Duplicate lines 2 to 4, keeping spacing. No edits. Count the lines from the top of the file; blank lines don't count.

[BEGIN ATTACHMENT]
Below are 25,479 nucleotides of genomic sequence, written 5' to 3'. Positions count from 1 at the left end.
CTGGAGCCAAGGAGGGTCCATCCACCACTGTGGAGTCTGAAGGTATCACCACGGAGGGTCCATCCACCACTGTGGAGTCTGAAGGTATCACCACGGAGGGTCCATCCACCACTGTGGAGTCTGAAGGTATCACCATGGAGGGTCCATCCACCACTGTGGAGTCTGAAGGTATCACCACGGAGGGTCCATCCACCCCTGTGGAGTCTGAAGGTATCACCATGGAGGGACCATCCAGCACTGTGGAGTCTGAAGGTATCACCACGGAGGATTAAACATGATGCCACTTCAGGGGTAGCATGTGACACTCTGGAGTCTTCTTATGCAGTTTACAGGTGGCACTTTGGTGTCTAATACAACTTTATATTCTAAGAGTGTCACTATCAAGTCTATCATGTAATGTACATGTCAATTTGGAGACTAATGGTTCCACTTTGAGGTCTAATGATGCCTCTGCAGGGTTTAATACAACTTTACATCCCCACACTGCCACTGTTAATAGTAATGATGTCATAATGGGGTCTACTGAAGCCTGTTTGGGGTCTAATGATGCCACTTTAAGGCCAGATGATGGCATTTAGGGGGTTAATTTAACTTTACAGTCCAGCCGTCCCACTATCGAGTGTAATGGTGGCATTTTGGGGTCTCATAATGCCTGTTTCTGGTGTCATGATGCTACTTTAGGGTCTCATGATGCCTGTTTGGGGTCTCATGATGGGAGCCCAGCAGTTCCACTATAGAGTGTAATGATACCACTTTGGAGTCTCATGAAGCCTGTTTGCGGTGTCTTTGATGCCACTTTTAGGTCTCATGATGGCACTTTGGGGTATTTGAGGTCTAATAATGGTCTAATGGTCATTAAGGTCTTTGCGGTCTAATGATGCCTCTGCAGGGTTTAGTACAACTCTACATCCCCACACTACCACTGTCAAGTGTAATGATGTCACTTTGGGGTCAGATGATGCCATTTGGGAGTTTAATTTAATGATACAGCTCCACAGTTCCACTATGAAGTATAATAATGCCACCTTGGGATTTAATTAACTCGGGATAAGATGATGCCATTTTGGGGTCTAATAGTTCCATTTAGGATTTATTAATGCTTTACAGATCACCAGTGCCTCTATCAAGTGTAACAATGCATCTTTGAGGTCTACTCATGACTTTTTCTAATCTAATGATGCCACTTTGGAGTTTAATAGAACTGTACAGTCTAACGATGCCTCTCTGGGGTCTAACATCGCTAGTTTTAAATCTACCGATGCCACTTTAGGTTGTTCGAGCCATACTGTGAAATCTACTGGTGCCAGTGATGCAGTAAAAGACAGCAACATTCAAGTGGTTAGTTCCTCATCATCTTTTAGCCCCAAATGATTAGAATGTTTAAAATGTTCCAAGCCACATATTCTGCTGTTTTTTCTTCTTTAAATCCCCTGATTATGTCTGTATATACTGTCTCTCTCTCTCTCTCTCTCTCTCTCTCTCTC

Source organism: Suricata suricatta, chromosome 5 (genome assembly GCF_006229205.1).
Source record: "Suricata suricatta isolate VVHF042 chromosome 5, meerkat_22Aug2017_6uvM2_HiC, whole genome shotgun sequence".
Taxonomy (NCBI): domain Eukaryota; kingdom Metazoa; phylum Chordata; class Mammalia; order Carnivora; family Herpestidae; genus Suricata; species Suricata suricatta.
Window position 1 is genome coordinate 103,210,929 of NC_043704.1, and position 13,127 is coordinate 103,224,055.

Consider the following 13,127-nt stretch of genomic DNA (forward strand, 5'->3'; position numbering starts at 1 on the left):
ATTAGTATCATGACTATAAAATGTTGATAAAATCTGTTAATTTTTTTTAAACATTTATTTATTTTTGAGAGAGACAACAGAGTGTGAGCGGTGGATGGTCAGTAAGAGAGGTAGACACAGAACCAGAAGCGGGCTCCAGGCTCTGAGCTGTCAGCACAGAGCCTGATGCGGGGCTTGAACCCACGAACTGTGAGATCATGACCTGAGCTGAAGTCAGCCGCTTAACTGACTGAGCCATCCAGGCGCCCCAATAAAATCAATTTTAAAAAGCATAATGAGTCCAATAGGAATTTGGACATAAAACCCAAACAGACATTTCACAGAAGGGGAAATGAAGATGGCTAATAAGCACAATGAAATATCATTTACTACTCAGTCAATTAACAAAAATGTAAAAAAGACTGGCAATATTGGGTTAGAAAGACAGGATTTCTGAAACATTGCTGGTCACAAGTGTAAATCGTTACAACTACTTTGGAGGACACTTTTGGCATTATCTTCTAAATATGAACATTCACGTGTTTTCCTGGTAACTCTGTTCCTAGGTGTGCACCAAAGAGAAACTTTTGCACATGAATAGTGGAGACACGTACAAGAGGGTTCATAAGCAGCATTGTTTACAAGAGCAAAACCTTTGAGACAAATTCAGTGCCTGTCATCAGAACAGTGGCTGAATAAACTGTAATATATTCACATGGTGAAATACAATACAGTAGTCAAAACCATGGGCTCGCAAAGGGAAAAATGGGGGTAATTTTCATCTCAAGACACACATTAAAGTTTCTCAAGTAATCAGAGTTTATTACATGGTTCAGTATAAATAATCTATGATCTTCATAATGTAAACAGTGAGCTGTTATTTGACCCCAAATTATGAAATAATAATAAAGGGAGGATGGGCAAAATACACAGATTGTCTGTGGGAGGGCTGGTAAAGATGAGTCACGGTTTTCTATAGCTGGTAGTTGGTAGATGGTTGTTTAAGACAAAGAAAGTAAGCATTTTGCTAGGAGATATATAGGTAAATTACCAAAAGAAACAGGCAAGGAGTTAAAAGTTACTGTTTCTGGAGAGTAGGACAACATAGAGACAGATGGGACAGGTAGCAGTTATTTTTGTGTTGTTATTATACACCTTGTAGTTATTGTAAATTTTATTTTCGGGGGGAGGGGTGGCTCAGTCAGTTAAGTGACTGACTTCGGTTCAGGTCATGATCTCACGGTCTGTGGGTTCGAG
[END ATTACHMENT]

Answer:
CTGGAGCCAAGGAGGGTCCATCCACCACTGTGGAGTCTGAAGGTATCACCACGGAGGGTCCATCCACCACTGTGGAGTCTGAAGGTATCACCACGGAGGGTCCATCCACCACTGTGGAGTCTGAAGGTATCACCATGGAGGGTCCATCCACCACTGTGGAGTCTGAAGGTATCACCACGGAGGGTCCATCCACCCCTGTGGAGTCTGAAGGTATCACCATGGAGGGACCATCCAGCACTGTGGAGTCTGAAGGTATCACCACGGAGGATTAAACATGATGCCACTTCAGGGGTAGCATGTGACACTCTGGAGTCTTCTTATGCAGTTTACAGGTGGCACTTTGGTGTCTAATACAACTTTATATTCTAAGAGTGTCACTATCAAGTCTATCATGTAATGTACATGTCAATTTGGAGACTAATGGTTCCACTTTGAGGTCTAATGATGCCTCTGCAGGGTTTAATACAACTTTACATCCCCACACTGCCACTGTTAATAGTAATGATGTCATAATGGGGTCTACTGAAGCCTGTTTGGGGTCTAATGATGCCACTTTAAGGCCAGATGATGGCATTTAGGGGGTTAATTTAACTTTACAGTCCAGCCGTCCCACTATCGAGTGTAATGGTGGCATTTTGGGGTCTCATAATGCCTGTTTCTGGTGTCATGATGCTACTTTAGGGTCTCATGATGCCTGTTTGGGGTCTCATGATGGGAGCCCAGCAGTTCCACTATAGAGTGTAATGATACCACTTTGGAGTCTCATGAAGCCTGTTTGCGGTGTCTTTGATGCCACTTTTAGGTCTCATGATGGCACTTTGGGGTATTTGAGGTCTAATAATGGTCTAATGGTCATTAAGGTCTTTGCGGTCTAATGATGCCTCTGCAGGGTTTAGTACAACTCTACATCCCCACACTACCACTGTCAAGTGTAATGATGTCACTTTGGGGTCAGATGATGCCATTTGGGAGTTTAATTTAATGATACAGCTCCACAGTTCCACTATGAAGTATAATAATGCCACCTTGGGATTTAATTAACTCGGGATAAGATGATGCCATTTTGGGGTCTAATAGTTCCATTTAGGATTTATTAATGCTTTACAGATCACCAGTGCCTCTATCAAGTGTAACAATGCATCTTTGAGGTCTACTCATGACTTTTTCTAATCTAATGATGCCACTTTGGAGTTTAATAGAACTGTACAGTCTAACGATGCCTCTCTGGGGTCTAACATCGCTAGTTTTAAATCTACCGATGCCACTTTAGGTTGTTCGAGCCATACTGTGAAATCTACTGGTGCCAGTGATGCAGTAAAAGACAGCAACATTCAAGTGGTTAGTTCCTCATCATCTTTTAGCCCCAAATGATTAGAATGTTTAAAATGTTCCAAGCCACATATTCTGCTGTTTTTTCTTCTTTAAATCCCCTGATTATGTCTGTATATACTGTCTCTCTCTCTCTCTCTCTCTCTCTCTCTCTC

Source organism: Suricata suricatta, chromosome 5 (genome assembly GCF_006229205.1).
Source record: "Suricata suricatta isolate VVHF042 chromosome 5, meerkat_22Aug2017_6uvM2_HiC, whole genome shotgun sequence".